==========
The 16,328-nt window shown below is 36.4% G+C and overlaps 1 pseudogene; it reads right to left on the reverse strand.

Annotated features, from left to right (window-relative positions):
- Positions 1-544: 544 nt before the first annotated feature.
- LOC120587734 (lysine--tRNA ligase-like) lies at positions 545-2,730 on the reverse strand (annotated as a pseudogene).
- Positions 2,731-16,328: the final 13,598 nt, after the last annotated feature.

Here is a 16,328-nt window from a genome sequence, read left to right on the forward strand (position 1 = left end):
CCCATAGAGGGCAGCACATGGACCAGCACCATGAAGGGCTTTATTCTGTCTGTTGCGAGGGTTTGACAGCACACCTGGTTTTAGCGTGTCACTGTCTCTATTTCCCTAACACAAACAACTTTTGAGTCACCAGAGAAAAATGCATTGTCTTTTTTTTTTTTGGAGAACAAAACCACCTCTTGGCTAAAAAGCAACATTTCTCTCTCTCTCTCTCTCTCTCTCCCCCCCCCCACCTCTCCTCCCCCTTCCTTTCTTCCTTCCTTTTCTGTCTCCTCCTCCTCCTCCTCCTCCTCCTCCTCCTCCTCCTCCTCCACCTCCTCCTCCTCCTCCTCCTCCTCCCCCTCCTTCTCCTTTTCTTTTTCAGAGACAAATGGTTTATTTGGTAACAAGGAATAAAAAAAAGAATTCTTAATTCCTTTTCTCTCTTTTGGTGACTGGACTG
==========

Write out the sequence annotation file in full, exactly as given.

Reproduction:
The 16,328-nt window shown below is 36.4% G+C and overlaps 1 pseudogene; it reads right to left on the reverse strand.

Annotated features, from left to right (window-relative positions):
- Positions 1-544: 544 nt before the first annotated feature.
- LOC120587734 (lysine--tRNA ligase-like) lies at positions 545-2,730 on the reverse strand (annotated as a pseudogene).
- Positions 2,731-16,328: the final 13,598 nt, after the last annotated feature.

Here is a 16,328-nt window from a genome sequence, read left to right on the forward strand (position 1 = left end):
CCCATAGAGGGCAGCACATGGACCAGCACCATGAAGGGCTTTATTCTGTCTGTTGCGAGGGTTTGACAGCACACCTGGTTTTAGCGTGTCACTGTCTCTATTTCCCTAACACAAACAACTTTTGAGTCACCAGAGAAAAATGCATTGTCTTTTTTTTTTTTGGAGAACAAAACCACCTCTTGGCTAAAAAGCAACATTTCTCTCTCTCTCTCTCTCTCTCTCCCCCCCCCCACCTCTCCTCCCCCTTCCTTTCTTCCTTCCTTTTCTGTCTCCTCCTCCTCCTCCTCCTCCTCCTCCTCCTCCTCCTCCTCCACCTCCTCCTCCTCCTCCTCCTCCTCCCCCTCCTTCTCCTTTTCTTTTTCAGAGACAAATGGTTTATTTGGTAACAAGGAATAAAAAAAAGAATTCTTAATTCCTTTTCTCTCTTTTGGTGACTGGACTG